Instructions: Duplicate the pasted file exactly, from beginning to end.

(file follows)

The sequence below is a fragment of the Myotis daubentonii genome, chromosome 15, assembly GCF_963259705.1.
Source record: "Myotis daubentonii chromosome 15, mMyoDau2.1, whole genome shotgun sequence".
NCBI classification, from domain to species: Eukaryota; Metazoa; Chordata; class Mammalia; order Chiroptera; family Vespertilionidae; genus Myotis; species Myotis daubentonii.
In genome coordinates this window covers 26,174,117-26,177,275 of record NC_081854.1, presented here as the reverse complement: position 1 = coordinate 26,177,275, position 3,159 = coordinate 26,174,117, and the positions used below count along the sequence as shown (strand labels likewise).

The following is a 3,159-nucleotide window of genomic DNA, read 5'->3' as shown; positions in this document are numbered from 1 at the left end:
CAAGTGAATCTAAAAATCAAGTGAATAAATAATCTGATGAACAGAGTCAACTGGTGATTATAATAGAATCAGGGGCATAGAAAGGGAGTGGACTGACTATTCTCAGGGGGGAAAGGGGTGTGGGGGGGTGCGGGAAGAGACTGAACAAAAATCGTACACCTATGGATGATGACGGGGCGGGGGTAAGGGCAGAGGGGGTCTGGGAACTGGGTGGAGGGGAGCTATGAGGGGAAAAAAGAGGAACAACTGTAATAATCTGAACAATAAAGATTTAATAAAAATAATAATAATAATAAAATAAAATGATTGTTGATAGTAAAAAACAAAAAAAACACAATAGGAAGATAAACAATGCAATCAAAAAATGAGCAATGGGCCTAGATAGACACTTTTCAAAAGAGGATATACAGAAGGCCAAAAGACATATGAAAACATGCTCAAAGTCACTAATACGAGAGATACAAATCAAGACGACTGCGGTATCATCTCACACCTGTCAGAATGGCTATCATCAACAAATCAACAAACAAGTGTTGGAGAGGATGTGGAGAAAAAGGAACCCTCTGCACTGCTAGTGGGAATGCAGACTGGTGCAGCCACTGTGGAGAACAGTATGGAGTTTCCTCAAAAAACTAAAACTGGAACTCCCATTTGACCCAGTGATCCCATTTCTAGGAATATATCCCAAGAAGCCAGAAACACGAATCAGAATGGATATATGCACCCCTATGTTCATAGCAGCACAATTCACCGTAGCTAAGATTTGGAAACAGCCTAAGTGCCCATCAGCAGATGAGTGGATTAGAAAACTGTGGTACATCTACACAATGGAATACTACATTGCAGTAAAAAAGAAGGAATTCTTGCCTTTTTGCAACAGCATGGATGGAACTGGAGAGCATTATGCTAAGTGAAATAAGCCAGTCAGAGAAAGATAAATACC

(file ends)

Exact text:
The sequence below is a fragment of the Myotis daubentonii genome, chromosome 15, assembly GCF_963259705.1.
Source record: "Myotis daubentonii chromosome 15, mMyoDau2.1, whole genome shotgun sequence".
NCBI classification, from domain to species: Eukaryota; Metazoa; Chordata; class Mammalia; order Chiroptera; family Vespertilionidae; genus Myotis; species Myotis daubentonii.
In genome coordinates this window covers 26,174,117-26,177,275 of record NC_081854.1, presented here as the reverse complement: position 1 = coordinate 26,177,275, position 3,159 = coordinate 26,174,117, and the positions used below count along the sequence as shown (strand labels likewise).

The following is a 3,159-nucleotide window of genomic DNA, read 5'->3' as shown; positions in this document are numbered from 1 at the left end:
CAAGTGAATCTAAAAATCAAGTGAATAAATAATCTGATGAACAGAGTCAACTGGTGATTATAATAGAATCAGGGGCATAGAAAGGGAGTGGACTGACTATTCTCAGGGGGGAAAGGGGTGTGGGGGGGTGCGGGAAGAGACTGAACAAAAATCGTACACCTATGGATGATGACGGGGCGGGGGTAAGGGCAGAGGGGGTCTGGGAACTGGGTGGAGGGGAGCTATGAGGGGAAAAAAGAGGAACAACTGTAATAATCTGAACAATAAAGATTTAATAAAAATAATAATAATAATAAAATAAAATGATTGTTGATAGTAAAAAACAAAAAAAACACAATAGGAAGATAAACAATGCAATCAAAAAATGAGCAATGGGCCTAGATAGACACTTTTCAAAAGAGGATATACAGAAGGCCAAAAGACATATGAAAACATGCTCAAAGTCACTAATACGAGAGATACAAATCAAGACGACTGCGGTATCATCTCACACCTGTCAGAATGGCTATCATCAACAAATCAACAAACAAGTGTTGGAGAGGATGTGGAGAAAAAGGAACCCTCTGCACTGCTAGTGGGAATGCAGACTGGTGCAGCCACTGTGGAGAACAGTATGGAGTTTCCTCAAAAAACTAAAACTGGAACTCCCATTTGACCCAGTGATCCCATTTCTAGGAATATATCCCAAGAAGCCAGAAACACGAATCAGAATGGATATATGCACCCCTATGTTCATAGCAGCACAATTCACCGTAGCTAAGATTTGGAAACAGCCTAAGTGCCCATCAGCAGATGAGTGGATTAGAAAACTGTGGTACATCTACACAATGGAATACTACATTGCAGTAAAAAAGAAGGAATTCTTGCCTTTTTGCAACAGCATGGATGGAACTGGAGAGCATTATGCTAAGTGAAATAAGCCAGTCAGAGAAAGATAAATACC